“It’s a God idea. It’s not my idea. It goes against all human logic and that’s why it’s caught the imagination of so many people.”
So said Dr Paulo de Valdoleiros in a telephone interview with Gateway News yesterday, on the 11th working day since he opened his unique practice in Westdene, Bloemfontein, where patients receive care and then pay what they feel they can afford.
He said it was “quite crazy and unexpected” how much publicity his practice has received locally and internationally over the past week on social media, on the front page of a local daily newspaper, in online and print media, on radio and even on television.
“What has happened has definitely not been due to natural causes. There is no way I could have come up with such a marketing plan,” chuckled the 58-year-old doctor who said he had seen about 20 patients yesterday — more than he saw in the whole first week.
He said God’s idea for his practice has provided him with the perfect platform to do what he believes he was created to do — to share “God’s unadulterated Word” and “to deliver whatever message He wants me to deliver”, while providing people with excellent, personalised medical care, irrespective of their financial circumstances.
De Valdoleiros said he had dreamed of helping people as a doctor since he was 9-years-old. But his family, which came to South Africa from Mozambique when he was 14, was poor and he started working after completing school.
Against all odds, at the age of 46, he managed to enrol in medical school at the University of Free State where he gained a reputation for thinking differently. He believes that the human body is designed for health and not disease, so we need to learn how to prevent disease rather than how to cure it.
He graduated at 51 and later did some study in functional medicine, which is a speciality in the US but is not taught in South Africa. He is a regular guest on the health-product-oriented Real Health Show on the Home Channel on DSTV.
He said God’s statement that His people perish because of lack of knowledge (Hosea 4:6) is true in all fields including health.
Teaching patients to take care of their bodies
“Treating the symptoms is not enough. Many conditions are due to lifestyle,” he said, emphasising that he is committed to teaching patients to take better care of their bodies in order to live healthier, longer lives.
He said he had known for a long time that he was called to declare and teach God’s Word — but not as a pastor or evangelist. He pursued his childhood dream of studying medicine and now realises that God has used that to open up a platform for him to reach people who might never set foot in a church.
He said he has been through a difficult time after he and his wife were divorced five years ago — a situation he is still trusting God to reverse.
During this hard time he began to journal his journey with God, recording key Scriptures and divine impressions. In July 2017 he wrote in his journal that a time was coming when he was going to be doing things that defy all logic.
Three months ago he decided that he was going to implement “this God idea” that had been with him for a while and he started his current practice.
“Basically the concept was I can take care of anybody — you pay what you can afford. So, I see the patient, I do an examination if necessary. We give out basic medication — by basic medication I mean the type of medication that has been around for about 40 years, so it is relatively cheap. So a little session of antibiotics costs us around R20 to R25.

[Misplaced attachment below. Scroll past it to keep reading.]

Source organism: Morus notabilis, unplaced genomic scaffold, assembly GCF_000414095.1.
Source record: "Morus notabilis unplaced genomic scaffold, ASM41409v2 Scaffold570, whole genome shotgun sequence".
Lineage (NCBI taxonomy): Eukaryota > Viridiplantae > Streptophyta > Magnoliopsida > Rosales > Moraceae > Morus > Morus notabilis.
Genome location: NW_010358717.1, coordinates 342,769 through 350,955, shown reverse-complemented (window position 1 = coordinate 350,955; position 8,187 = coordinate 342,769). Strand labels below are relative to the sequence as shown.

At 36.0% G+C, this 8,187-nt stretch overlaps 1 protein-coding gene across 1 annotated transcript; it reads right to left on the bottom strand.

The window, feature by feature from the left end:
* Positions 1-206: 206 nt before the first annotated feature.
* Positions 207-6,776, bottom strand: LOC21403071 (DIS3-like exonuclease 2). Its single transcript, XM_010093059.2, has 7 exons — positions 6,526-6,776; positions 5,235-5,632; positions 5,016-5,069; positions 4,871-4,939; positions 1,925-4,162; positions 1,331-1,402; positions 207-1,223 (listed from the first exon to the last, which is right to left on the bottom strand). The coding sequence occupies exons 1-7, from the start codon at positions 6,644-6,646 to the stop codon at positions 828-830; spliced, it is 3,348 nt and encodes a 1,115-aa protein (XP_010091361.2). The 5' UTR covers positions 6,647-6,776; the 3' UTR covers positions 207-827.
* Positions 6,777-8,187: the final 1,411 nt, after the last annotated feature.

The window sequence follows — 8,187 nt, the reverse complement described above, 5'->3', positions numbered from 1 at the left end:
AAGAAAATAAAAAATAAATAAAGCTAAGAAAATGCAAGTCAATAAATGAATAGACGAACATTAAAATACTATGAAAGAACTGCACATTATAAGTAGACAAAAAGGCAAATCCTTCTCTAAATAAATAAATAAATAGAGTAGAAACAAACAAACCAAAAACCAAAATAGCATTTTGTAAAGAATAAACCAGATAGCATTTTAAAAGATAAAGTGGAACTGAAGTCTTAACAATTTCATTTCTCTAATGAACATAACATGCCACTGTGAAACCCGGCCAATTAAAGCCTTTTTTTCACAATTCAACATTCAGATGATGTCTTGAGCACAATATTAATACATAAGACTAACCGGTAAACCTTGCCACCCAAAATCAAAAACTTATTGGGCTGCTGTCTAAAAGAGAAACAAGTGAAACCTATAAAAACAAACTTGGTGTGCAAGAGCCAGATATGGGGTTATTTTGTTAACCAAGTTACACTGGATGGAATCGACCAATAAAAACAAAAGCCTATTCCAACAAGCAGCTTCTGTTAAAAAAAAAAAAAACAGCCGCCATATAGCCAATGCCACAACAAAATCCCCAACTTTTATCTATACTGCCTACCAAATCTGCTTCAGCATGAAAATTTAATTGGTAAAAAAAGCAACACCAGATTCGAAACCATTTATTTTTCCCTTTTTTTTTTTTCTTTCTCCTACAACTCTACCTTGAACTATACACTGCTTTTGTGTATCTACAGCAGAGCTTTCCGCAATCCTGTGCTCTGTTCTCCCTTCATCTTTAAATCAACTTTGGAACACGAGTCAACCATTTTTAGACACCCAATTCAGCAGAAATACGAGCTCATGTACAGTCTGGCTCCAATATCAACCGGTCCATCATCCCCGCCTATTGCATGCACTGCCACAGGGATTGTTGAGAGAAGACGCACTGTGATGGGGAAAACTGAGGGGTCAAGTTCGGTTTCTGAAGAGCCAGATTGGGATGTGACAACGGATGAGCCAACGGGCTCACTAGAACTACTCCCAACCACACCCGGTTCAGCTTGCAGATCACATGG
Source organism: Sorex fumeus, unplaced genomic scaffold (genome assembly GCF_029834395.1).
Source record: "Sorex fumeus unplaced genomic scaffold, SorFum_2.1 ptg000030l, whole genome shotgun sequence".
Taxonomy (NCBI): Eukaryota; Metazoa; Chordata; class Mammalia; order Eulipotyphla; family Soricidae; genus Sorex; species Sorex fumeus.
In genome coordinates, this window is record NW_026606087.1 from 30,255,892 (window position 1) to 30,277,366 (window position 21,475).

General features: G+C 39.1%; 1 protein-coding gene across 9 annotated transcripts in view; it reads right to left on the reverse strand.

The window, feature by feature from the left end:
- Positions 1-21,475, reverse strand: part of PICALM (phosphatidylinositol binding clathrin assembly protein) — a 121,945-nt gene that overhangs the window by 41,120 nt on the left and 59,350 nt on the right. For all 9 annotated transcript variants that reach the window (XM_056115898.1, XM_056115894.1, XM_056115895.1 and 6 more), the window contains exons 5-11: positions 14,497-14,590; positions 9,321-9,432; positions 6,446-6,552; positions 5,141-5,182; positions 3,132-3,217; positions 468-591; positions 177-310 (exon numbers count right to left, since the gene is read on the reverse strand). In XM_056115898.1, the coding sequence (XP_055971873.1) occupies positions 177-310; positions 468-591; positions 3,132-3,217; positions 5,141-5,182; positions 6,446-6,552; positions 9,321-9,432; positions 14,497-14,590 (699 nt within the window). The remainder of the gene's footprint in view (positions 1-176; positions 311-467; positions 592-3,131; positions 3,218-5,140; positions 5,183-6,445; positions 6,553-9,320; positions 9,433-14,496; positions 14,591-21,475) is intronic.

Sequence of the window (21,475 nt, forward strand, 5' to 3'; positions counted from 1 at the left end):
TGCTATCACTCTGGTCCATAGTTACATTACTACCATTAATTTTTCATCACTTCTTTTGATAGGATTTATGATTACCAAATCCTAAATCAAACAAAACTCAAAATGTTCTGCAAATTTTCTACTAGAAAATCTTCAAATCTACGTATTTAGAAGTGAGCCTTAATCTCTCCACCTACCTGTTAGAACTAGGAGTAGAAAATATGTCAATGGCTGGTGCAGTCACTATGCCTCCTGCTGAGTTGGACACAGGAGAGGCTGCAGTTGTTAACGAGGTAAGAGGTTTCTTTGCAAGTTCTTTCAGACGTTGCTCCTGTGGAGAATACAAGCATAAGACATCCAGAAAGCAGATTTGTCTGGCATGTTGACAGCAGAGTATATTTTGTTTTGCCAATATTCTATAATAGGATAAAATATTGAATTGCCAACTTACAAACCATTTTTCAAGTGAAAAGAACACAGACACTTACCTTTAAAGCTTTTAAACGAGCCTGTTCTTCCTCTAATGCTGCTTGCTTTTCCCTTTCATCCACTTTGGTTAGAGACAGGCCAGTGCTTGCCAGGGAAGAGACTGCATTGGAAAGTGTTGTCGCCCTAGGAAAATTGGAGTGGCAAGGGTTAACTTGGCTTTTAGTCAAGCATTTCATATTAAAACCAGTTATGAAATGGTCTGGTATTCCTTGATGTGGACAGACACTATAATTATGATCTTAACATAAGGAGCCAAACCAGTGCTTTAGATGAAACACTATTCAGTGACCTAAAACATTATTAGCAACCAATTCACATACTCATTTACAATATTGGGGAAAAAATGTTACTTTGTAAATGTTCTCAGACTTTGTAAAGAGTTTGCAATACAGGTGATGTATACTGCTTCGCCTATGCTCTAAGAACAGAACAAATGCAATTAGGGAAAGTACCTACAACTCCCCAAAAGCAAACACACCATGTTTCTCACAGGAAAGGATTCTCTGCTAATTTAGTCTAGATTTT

“We don’t charge for any of this. I see the patient, I give them medication if necessary. You then go to reception and you decide your fee. The staff is trained not to tell you what it is or what it isn’t because we don’t have a set fee. It’s what you decide, what you can afford — it’s between you and your conscience.
“In a sense, I’m getting people to make decisions they have never had to make. I feel that just because you don’t have money shouldn’t mean you shouldn’t be able to see a doctor,” he said.
De Valdoleiros said a number of people have asked him about the risk of people abusing the opportunity he provided. He said his response was that there is nothing to abuse as there is no system, as there is no minimum.
He said he is not contracted to any medical aids as this would defeat the purpose of the practice.
He emphasised that his practice is not for poor people only. So far, most of the people he has seen are facing financial challenges. His patients have ranged from a very poor, uneducated person who can’t write his first name to a young advocate and two candidate attorneys. One couple had a top medical aid but due to terrible issues earlier this year their medical aid and savings were depleted. Others were in financial difficulty through factors such as retrenchment or poor choices.
He said he kept boxes of tissues on his desk and the tissues were being used.
“People cry and it is good for them to let things out. They open up to me and regardless of education or status they are all people. Everyone has the same need for God, everyone has the same need for meaning. Most people are striving for money in a constant struggle for survival with no true dependence on the Creator — the one who takes care of the lilies and takes care of the birds, and surely knows how to take care of us.”
De Valdoleiros said he was having the greatest fun of his life being able to help people on different levels.
“There are people with terrible issues — people who were molested at the age of six, people suffering terrible trauma, living in incredible pain. The needs are incredible.”
He said patients can arrive at the practice at 100 Kellner Street, Westdene, Bloemfontein, and expect to be seen on a first-come-first-served basis. But patients are welcome to call first at 071 719 1675 if they wished.